About gastro-oesophageal reflux and GORD
Gastro-oesophageal reflux is when food or milk from your child’s stomach comes back up their food pipe or mouth.
Reflux is very common in young babies because the muscles at the top of their stomachs aren’t strong enough to keep food or milk down. It usually gets better with time as children start to eat solids, sit up for longer, and develop stronger stomach muscles.
Most babies who bring up milk are healthy. Reflux is usually nothing to be concerned about.
Rarely, babies might have complications from reflux. When this happens, it’s known as gastro-osophageal reflux disease (GORD).
Symptoms of gastro-oesophageal reflux and GORD
If your child has gastro-oesophageal reflux, they’ll vomit milk or food. This can happen during, between and after feeds.
Reflux usually doesn’t cause babies any pain or problems with weight gain.
But if your child has GORD, they might vomit milk frequently and also have symptoms like:
- choking, coughing or wheezing during feeds
- blood in their vomit
- distress during feeds
- refusal to feed
- poor weight gain or weight loss.
Vomiting is a key symptom of reflux. If your child isn’t vomiting but cries a lot, pulls up their legs or knees, or arches their back, it’s best to see your GP, paediatrician or child and family health nurse. They can rule out other medical causes and help you with settling strategies.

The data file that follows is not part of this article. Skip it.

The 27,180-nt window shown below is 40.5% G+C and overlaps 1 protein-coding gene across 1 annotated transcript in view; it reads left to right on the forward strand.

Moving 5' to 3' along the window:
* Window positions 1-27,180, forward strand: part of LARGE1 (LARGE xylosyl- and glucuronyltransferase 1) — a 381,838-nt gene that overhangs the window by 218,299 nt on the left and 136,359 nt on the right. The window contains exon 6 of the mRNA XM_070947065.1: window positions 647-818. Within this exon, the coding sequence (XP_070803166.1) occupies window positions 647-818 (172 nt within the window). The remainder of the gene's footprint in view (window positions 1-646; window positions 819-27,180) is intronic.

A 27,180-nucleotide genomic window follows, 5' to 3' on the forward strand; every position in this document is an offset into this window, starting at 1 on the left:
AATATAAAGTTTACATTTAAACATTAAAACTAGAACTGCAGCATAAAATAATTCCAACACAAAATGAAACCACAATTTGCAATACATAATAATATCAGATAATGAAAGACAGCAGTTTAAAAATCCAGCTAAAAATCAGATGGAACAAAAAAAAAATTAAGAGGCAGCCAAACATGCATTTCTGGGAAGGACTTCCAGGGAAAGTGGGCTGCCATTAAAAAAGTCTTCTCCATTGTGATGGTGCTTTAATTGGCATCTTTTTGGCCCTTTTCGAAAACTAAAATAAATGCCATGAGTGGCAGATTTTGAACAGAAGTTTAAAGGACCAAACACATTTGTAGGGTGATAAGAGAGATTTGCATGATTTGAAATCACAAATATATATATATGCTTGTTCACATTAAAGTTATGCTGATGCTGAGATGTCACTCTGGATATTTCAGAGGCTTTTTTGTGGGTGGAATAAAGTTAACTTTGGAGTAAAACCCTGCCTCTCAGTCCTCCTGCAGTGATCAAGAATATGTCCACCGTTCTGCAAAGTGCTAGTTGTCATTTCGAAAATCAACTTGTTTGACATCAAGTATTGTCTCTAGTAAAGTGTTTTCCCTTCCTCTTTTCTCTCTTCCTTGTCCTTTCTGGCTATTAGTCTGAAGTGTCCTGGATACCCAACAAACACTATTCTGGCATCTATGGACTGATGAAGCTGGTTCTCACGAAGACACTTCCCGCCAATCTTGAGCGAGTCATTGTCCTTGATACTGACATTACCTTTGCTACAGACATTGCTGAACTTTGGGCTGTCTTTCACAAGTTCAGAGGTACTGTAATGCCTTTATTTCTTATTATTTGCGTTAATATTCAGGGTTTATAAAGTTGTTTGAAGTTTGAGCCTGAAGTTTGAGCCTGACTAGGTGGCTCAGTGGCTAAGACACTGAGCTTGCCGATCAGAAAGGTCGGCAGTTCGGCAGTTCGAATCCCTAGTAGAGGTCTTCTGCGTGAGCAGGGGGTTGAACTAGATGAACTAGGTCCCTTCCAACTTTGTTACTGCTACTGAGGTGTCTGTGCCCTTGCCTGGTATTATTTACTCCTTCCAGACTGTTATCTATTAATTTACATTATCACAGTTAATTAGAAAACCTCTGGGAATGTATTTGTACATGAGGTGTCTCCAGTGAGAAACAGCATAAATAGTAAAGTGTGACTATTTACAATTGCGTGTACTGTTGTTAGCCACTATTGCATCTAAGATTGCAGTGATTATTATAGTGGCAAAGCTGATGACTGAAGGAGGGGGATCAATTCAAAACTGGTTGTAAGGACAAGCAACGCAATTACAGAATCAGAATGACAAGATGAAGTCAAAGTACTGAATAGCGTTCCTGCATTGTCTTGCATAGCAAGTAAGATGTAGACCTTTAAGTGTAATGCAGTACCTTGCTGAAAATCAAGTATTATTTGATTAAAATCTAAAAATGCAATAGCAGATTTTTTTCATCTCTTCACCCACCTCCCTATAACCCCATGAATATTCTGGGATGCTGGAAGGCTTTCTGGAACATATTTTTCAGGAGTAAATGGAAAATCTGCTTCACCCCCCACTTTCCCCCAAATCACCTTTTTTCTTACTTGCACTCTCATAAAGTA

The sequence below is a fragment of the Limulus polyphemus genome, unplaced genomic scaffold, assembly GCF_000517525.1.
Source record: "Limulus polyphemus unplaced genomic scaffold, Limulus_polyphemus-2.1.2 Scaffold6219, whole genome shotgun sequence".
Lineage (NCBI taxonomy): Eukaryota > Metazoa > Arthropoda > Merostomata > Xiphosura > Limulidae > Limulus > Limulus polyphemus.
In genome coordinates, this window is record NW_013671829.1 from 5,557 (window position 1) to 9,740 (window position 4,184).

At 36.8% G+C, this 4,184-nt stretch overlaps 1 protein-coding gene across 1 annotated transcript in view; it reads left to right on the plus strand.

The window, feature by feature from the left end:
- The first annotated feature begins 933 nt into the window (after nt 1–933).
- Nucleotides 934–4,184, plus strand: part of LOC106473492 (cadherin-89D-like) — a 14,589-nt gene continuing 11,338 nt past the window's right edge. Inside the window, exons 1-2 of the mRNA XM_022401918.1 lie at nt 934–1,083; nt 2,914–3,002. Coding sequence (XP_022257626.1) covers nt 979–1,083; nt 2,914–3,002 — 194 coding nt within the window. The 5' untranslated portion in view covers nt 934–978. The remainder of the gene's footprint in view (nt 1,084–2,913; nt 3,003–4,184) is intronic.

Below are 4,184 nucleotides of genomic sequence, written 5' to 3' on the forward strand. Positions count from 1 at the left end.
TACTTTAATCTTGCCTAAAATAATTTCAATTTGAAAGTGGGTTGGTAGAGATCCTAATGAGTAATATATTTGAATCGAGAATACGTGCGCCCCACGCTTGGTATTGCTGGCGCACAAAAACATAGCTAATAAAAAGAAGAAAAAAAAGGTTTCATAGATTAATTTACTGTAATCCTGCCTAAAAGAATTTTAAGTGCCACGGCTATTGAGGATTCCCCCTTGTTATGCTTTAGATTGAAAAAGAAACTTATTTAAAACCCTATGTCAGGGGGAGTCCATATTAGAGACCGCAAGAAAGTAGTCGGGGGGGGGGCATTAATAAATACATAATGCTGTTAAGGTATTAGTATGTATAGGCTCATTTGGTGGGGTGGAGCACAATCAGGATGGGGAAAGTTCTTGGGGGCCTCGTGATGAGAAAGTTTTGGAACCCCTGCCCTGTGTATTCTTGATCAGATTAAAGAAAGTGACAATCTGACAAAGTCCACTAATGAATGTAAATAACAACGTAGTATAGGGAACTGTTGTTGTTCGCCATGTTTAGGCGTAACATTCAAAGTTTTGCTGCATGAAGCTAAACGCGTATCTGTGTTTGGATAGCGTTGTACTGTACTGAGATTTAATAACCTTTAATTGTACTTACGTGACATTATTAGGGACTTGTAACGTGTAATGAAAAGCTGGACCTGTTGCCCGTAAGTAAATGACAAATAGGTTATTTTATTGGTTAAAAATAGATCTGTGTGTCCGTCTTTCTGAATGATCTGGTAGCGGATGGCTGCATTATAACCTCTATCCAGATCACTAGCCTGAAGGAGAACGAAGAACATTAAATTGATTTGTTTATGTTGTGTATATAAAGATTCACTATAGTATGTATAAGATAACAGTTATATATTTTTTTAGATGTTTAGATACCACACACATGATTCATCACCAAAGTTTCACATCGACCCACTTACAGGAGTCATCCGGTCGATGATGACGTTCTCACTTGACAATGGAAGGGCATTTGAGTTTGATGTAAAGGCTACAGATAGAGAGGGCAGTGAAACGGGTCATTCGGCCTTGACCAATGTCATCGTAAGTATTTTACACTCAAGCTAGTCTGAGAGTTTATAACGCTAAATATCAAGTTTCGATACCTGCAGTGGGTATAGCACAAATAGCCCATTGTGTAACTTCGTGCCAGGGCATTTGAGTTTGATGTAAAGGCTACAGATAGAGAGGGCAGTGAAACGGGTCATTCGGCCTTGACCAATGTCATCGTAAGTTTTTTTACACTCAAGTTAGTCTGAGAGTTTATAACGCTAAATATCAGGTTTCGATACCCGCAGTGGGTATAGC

Does your child need to see a doctor about gastro-oesophageal reflux and GORD?
You should see your GP if your child:
- finds it difficult to swallow
- has a fever
- is irritable and difficult to settle a lot of the time
- won’t eat
- is vomiting a lot
- isn’t growing properly or is losing weight
- has a chronic cough or recurrent chest infections.
If your child has severe GORD, your GP might refer you to a gastroenterologist.
Take your child to a hospital emergency department if they have blood in their vomit or their vomit is green.
Tests for gastro-oesophageal reflux and GORD
Usually, your child won’t need any tests for reflux.
If your child has severe GORD, a gastroenterologist might do an endoscopy and/or gastroscopy. These procedures involve using a flexible tube to look at the structure and lining of your child’s food pipe. They’re done under a general anaesthetic.
The gastroenterologist might sometimes recommend pH monitoring to check whether there’s too much acid in your child’s food pipe. This is done by placing a tiny tube with a sensor in your child’s food pipe for 24 hours.
Treatment for gastro-oesophageal reflux and GORD
Most cases of gastro-oesophageal reflux get better by themselves with time and don’t need treatment. But there are a few things that might help in the meantime.
You could try keeping your child upright for 10 minutes after a feed to ease the problem.
Your doctor might suggest thickening breastmilk or formula until the reflux gets better. Thickeners should be used only in consultation with your doctor. Your doctor will monitor your baby while you’re using thickeners.
If your child has GORD, sometimes your doctor might recommend over-the-counter or prescription medicines to reduce your child’s symptoms.
You should follow safe sleeping practices, even if your baby has reflux. This means putting your baby on their back to sleep. Your baby should sleep on a firm, flat mattress that isn’t elevated in any way.